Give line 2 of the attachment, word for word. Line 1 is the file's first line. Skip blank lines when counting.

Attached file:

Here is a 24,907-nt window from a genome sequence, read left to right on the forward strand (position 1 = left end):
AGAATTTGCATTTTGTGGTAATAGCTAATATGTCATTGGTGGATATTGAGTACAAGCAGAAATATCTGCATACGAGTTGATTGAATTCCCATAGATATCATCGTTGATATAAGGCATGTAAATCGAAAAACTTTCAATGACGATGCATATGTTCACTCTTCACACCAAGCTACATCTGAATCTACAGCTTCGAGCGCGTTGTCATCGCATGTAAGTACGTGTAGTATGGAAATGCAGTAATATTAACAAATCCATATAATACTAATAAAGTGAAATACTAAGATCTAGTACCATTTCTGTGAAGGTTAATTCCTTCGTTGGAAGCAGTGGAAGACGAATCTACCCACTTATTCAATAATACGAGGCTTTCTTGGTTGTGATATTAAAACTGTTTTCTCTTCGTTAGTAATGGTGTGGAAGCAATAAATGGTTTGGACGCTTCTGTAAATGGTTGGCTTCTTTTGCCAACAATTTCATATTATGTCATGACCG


AGAATTTGCATTTTGTGGTAATAGCTAATATGTCATTGGTGGATATTGAGTACAAGCAGAAATATCTGCATACGAGTTGATTGAATTCCCATAGATATCATCGTTGATATAAGGCATGTAAATCGAAAAACTTTCAATGACGATGCATATGTTCACTCTTCACACCAAGCTACATCTGAATCTACAGCTTCGAGCGCGTTGTCATCGCATGTAAGTACGTGTAGTATGGAAATGCAGTAATATTAACAAATCCATATAATACTAATAAAGTGAAATACTAAGATCTAGTACCATTTCTGTGAAGGTTAATTCCTTCGTTGGAAGCAGTGGAAGACGAATCTACCCACTTATTCAATAATACGAGGCTTTCTTGGTTGTGATATTAAAACTGTTTTCTCTTCGTTAGTAATGGTGTGGAAGCAATAAATGGTTTGGACGCTTCTGTAAATGGTTGGCTTCTTTTGCCAACAATTTCATATTATGTCATGACCG